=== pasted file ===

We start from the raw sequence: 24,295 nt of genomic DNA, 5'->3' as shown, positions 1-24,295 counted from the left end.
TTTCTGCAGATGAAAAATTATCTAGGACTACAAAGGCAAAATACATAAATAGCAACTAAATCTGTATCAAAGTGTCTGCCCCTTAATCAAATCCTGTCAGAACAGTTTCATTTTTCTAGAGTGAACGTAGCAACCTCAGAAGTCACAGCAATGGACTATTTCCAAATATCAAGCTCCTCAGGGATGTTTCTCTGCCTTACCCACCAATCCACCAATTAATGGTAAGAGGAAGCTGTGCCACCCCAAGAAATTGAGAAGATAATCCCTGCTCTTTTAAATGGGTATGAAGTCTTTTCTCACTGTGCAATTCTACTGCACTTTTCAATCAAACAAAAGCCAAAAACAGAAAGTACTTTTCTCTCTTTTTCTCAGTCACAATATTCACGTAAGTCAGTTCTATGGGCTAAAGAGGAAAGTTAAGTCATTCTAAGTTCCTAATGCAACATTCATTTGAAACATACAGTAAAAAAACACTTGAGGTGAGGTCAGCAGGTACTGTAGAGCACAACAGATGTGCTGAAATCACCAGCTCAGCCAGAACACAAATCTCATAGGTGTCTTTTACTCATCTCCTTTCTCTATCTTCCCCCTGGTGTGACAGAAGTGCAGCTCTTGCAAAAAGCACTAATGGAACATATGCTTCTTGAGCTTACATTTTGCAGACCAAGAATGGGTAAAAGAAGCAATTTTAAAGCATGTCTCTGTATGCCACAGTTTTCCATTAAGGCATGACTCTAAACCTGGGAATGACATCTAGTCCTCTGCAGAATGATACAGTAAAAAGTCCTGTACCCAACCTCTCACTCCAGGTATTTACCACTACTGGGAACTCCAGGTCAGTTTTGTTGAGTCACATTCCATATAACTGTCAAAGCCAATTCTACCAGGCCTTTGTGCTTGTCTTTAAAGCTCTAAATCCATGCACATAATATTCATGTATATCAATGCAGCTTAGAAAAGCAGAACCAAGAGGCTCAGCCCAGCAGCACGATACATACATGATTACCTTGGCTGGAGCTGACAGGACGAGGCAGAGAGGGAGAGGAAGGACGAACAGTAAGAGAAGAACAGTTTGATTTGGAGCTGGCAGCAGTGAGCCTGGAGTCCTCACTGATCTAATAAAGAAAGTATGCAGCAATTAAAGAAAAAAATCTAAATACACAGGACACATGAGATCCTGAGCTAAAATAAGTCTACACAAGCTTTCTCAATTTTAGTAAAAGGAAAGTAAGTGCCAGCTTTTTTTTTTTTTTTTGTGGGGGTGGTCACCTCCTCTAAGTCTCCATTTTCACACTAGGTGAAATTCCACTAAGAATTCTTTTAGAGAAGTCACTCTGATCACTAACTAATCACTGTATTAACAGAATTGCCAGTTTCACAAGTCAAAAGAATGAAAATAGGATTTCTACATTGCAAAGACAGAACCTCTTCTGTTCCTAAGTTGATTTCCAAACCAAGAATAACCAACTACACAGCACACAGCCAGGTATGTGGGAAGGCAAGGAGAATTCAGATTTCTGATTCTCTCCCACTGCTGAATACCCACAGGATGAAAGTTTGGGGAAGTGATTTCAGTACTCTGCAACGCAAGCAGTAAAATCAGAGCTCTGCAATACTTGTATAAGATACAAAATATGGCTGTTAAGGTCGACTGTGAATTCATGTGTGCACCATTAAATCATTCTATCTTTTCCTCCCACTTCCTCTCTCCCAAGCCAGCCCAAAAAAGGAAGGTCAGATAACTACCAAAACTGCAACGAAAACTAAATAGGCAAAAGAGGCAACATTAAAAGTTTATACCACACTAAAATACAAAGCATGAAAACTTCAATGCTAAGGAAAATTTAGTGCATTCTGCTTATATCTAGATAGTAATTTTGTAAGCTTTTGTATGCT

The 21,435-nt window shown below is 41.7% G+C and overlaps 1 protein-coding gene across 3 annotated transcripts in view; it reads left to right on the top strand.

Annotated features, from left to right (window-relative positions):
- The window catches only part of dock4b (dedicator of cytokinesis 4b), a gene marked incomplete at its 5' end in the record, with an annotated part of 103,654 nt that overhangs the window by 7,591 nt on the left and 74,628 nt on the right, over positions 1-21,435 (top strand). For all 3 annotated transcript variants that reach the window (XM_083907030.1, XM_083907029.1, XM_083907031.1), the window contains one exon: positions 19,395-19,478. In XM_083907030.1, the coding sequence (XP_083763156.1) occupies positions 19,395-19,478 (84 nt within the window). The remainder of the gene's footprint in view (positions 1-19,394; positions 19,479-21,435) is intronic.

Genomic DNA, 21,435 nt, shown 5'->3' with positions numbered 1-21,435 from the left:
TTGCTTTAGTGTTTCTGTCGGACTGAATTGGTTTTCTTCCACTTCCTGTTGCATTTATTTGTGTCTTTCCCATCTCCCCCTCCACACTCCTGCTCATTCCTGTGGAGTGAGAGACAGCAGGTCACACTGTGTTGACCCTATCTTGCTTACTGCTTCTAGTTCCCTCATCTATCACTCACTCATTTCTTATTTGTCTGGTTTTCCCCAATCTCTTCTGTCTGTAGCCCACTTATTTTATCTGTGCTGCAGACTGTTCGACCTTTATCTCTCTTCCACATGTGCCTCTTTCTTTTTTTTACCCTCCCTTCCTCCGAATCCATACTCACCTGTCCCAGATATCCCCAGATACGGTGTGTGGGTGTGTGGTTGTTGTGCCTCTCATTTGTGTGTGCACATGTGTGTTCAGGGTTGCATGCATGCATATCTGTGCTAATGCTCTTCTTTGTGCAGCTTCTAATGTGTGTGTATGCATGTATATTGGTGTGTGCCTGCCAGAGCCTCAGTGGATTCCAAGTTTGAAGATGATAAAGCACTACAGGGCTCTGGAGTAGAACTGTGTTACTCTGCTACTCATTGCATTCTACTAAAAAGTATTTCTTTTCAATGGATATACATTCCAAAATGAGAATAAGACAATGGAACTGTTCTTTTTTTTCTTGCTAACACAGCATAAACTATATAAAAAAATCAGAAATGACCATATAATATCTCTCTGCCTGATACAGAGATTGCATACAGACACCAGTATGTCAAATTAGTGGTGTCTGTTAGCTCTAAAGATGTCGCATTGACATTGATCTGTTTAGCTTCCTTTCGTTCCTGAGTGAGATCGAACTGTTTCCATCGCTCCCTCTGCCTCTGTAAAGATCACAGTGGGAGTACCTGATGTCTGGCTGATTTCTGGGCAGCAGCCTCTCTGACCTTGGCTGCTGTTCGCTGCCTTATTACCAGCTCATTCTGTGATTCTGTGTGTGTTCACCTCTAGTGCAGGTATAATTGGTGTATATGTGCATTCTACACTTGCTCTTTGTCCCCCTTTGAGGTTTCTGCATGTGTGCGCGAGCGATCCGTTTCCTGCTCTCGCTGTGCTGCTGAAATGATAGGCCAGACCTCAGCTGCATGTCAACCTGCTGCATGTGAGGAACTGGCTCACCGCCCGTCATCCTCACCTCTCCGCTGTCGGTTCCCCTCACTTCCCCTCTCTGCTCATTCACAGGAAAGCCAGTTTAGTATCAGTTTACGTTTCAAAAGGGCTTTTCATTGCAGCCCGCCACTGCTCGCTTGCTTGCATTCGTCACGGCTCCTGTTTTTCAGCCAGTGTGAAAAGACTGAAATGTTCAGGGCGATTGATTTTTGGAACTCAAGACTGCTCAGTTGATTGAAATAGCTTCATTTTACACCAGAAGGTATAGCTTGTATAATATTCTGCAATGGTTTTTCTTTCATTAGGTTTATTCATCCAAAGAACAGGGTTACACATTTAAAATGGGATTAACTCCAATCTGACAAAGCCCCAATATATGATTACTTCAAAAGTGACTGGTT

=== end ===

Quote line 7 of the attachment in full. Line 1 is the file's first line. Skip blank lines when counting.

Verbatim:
TTGCTTTAGTGTTTCTGTCGGACTGAATTGGTTTTCTTCCACTTCCTGTTGCATTTATTTGTGTCTTTCCCATCTCCCCCTCCACACTCCTGCTCATTCCTGTGGAGTGAGAGACAGCAGGTCACACTGTGTTGACCCTATCTTGCTTACTGCTTCTAGTTCCCTCATCTATCACTCACTCATTTCTTATTTGTCTGGTTTTCCCCAATCTCTTCTGTCTGTAGCCCACTTATTTTATCTGTGCTGCAGACTGTTCGACCTTTATCTCTCTTCCACATGTGCCTCTTTCTTTTTTTTACCCTCCCTTCCTCCGAATCCATACTCACCTGTCCCAGATATCCCCAGATACGGTGTGTGGGTGTGTGGTTGTTGTGCCTCTCATTTGTGTGTGCACATGTGTGTTCAGGGTTGCATGCATGCATATCTGTGCTAATGCTCTTCTTTGTGCAGCTTCTAATGTGTGTGTATGCATGTATATTGGTGTGTGCCTGCCAGAGCCTCAGTGGATTCCAAGTTTGAAGATGATAAAGCACTACAGGGCTCTGGAGTAGAACTGTGTTACTCTGCTACTCATTGCATTCTACTAAAAAGTATTTCTTTTCAATGGATATACATTCCAAAATGAGAATAAGACAATGGAACTGTTCTTTTTTTTCTTGCTAACACAGCATAAACTATATAAAAAAATCAGAAATGACCATATAATATCTCTCTGCCTGATACAGAGATTGCATACAGACACCAGTATGTCAAATTAGTGGTGTCTGTTAGCTCTAAAGATGTCGCATTGACATTGATCTGTTTAGCTTCCTTTCGTTCCTGAGTGAGATCGAACTGTTTCCATCGCTCCCTCTGCCTCTGTAAAGATCACAGTGGGAGTACCTGATGTCTGGCTGATTTCTGGGCAGCAGCCTCTCTGACCTTGGCTGCTGTTCGCTGCCTTATTACCAGCTCATTCTGTGATTCTGTGTGTGTTCACCTCTAGTGCAGGTATAATTGGTGTATATGTGCATTCTACACTTGCTCTTTGTCCCCCTTTGAGGTTTCTGCATGTGTGCGCGAGCGATCCGTTTCCTGCTCTCGCTGTGCTGCTGAAATGATAGGCCAGACCTCAGCTGCATGTCAACCTGCTGCATGTGAGGAACTGGCTCACCGCCCGTCATCCTCACCTCTCCGCTGTCGGTTCCCCTCACTTCCCCTCTCTGCTCATTCACAGGAAAGCCAGTTTAGTATCAGTTTACGTTTCAAAAGGGCTTTTCATTGCAGCCCGCCACTGCTCGCTTGCTTGCATTCGTCACGGCTCCTGTTTTTCAGCCAGTGTGAAAAGACTGAAATGTTCAGGGCGATTGATTTTTGGAACTCAAGACTGCTCAGTTGATTGAAATAGCTTCATTTTACACCAGAAGGTATAGCTTGTATAATATTCTGCAATGGTTTTTCTTTCATTAGGTTTATTCATCCAAAGAACAGGGTTACACATTTAAAATGGGATTAACTCCAATCTGACAAAGCCCCAATATATGATTACTTCAAAAGTGACTGGTT